When she sees something that she perceives as beautiful, or senses an energy that seems to dance in rhythm before her eyes, Norma Machado has found the intangibles that inspire her to paint.
This full-time artist, teacher, mother and grandmother does not lack for inspiration. “I am drawn to a variety of subjects,” the Eliot, Maine, resident said. “All of them have been part of my experience.”
She loves the ocean, rivers and lakes, as well as the mountains and skies. She also is interested in cityscapes and groups of people.
“If the spirit moves me, I can paint at 5 in the morning, as well as 11 at night,” she said.
Machado has been drawing and painting for most of her life. “I think it’s been since I learned how to use a pencil,” she said.
Machado was born on Cape Cod, but at the age of three, moved with her parents to Plymouth, Mass., where she was raised.
She still can remember sitting at the kitchen table and drawing with her dad, who never had a lesson, but who could sketch just about anything he could see.
“He was the earliest influence in my life. He also taught me to look for the beauty that is ever present in nature,” Machado said.
Communicating the beauty of nature’s palette gives her much satisfaction, she said. “I hope my strength as an artist is that my paintings will evoke an emotional response in the viewer.”
Machado has had a view of nature from many perspectives, having previously lived in York, Maine; and in Hampton, Wilton, Nashua and Dover. Occasionally, she adds an international perspective. She plans a solo painting trip to Italy this year, after having taken a group of artists there in 2005.
“Because it was a first, it truly was a learning experience. Lots of great things happened there,” she recalled.
They painted as a group in hill towns located around the nucleus of a small city in the Piedmont area, almost untouched by tourism.
As they worked in the small town of Gavi, they attracted curious onlookers, as well as an Italian reporter. Since Machado was the only person in the group that could speak Italian, she was interviewed, and an article, complete with photographs of most of the painters, was published in the city newspaper.
Another day, her cousin, who lives in San Cristoforo, the Italian hill town where her dad was born, invited the artists to paint on her patio deck where they could see the “ghost image” of the Italian Alps more than 100 miles away.
The invitation included pranzo (lunch) for 12. “It was truly memorable,” she recalled.
She said she found inspiration in painting the little nooks and crannies of the hill towns in Italy where her parents lived and played as children. She is considering leading another tour for artists there in 2008.
Machado’s Italian work, among her other creations, can be seen at Kennedy Studios and Fine Arts Gallery on Market Street in Portsmouth, and occasionally at the Robert Lincoln Levy Gallery on State Street in Portsmouth. Some of her non-Italian art is on view at the Copley Society on Newbury Street in Boston.
“I do enjoy exhibiting. Each exhibition is a learning experience that is quite different than the one before,” she said.
In her artist’s statement she writes, “I seek to create paintings that will evoke an emotional response in the viewer, emotions that have been prompted by the perception of energy, inspiration and light.”
Elaborating, she added, “I hope the viewer will be moved by recognizing these things in my paintings.”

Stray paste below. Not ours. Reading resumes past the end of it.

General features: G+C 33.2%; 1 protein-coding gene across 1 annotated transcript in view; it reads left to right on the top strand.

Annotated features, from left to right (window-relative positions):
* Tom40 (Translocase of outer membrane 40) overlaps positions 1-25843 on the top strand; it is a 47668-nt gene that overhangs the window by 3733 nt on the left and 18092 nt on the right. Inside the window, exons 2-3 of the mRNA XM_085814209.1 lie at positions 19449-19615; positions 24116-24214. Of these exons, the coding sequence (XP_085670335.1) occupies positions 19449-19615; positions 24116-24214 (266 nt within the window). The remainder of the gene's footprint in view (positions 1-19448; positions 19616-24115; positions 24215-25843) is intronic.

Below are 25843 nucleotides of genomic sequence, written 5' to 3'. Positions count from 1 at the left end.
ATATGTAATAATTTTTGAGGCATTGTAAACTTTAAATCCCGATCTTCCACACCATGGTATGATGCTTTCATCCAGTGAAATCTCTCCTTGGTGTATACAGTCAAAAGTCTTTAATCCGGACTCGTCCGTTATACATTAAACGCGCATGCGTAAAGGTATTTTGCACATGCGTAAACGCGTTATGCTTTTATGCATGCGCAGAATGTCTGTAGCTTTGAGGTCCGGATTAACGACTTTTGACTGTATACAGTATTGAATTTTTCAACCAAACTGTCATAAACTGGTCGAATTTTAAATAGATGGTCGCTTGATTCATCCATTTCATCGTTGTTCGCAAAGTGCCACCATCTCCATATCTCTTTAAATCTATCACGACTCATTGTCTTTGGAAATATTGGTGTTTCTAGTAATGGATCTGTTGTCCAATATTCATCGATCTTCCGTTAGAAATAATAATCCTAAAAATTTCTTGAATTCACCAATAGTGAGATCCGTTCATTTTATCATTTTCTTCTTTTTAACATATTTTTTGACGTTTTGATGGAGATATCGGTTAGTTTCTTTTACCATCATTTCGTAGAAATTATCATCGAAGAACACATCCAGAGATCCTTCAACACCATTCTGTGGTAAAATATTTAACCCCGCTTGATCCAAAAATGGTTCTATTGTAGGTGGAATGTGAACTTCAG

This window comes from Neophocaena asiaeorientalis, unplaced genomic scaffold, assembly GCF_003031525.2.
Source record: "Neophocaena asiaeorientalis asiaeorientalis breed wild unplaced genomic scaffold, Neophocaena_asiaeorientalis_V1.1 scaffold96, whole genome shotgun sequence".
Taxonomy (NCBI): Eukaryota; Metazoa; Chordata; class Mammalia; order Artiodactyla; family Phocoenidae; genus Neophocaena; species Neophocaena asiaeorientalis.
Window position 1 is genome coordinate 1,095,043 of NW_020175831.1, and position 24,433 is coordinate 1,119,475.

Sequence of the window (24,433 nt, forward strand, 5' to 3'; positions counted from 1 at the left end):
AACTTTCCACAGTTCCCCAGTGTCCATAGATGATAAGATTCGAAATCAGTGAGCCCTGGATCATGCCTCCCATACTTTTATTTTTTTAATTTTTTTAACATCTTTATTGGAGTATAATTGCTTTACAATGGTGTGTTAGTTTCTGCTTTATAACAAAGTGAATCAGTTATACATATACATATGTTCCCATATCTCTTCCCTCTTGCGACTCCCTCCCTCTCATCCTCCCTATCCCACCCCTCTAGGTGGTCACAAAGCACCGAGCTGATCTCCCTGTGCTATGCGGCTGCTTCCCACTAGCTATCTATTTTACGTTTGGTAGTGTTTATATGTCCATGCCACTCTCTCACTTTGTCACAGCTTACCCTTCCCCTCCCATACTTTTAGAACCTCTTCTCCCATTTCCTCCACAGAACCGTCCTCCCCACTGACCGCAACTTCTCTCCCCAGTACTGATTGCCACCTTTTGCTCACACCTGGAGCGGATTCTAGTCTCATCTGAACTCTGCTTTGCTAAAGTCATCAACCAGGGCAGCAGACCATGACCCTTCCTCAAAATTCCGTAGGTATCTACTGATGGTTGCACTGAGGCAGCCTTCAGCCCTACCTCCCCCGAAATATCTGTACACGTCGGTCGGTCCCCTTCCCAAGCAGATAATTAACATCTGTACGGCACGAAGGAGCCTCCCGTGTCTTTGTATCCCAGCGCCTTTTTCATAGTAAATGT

Rochester, resident Julia Simpson Hackett, also an artist, shares Machado’s avid interest in speaking and practicing the Italian language, which they spoke within their families as children.
She and Machado are both members of an Italian conversation group which meets from 2 to 4 p.m. Wednesdays at Geppetto’s in Portsmouth.
Anyone interested in the Italian language is welcome to attend.
“Norma Machado is about as good and true a friend as one would ever want. She is straightforward and helpful to all,” Hackett said. “She is as energetic in her art as she is in cultivating good, honest friendship.”
Hackett praises Machado as an excellent pastel artist. “Her work is as vibrant, interesting and moving as she is.”
Machado explains that pastels are her medium of choice simply because they are immediate and they do not have to be mixed with oil, water or anything else. That makes them easily transportable.
“Also, the hues are more vivid than any other medium, and although they appear fragile, they are a dichotomy because they almost never have to be restored,” she said. “The hues of the pastels that were created in the 16th Century are just as vivid today as they were then.”
She paints with watercolor on occasion and she loves working with collage, but pastels have been her favorites for years.
Machado shares her talents in teaching pastel painting at the Coolidge Center for the Arts in Portsmouth, and at Sanctuary Arts in Eliot, Maine. She also teaches several drawing classes at the Coolidge Center and at the Brush & Palette in North Hampton, which include “Drawing for the Beginner,” “Drawing the Landscape” and “Prelude to Portraiture (how to structure the portrait).”
For the most part, her students are adults, although sometimes high school students are in her classes.
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“I feel that teaching is a privilege, as well as a responsibility,” Machado said, “and I enjoy it simply because I really am a people person and need to be in touch with others.”
She finds teaching especially rewarding when her students go on to further their art education. “In the past, several people who had never had an art lesson enrolled in my beginner class, continued to advanced drawing, then went on to receive an art degree. How terrific is that!”
The most important advice her students can take from her?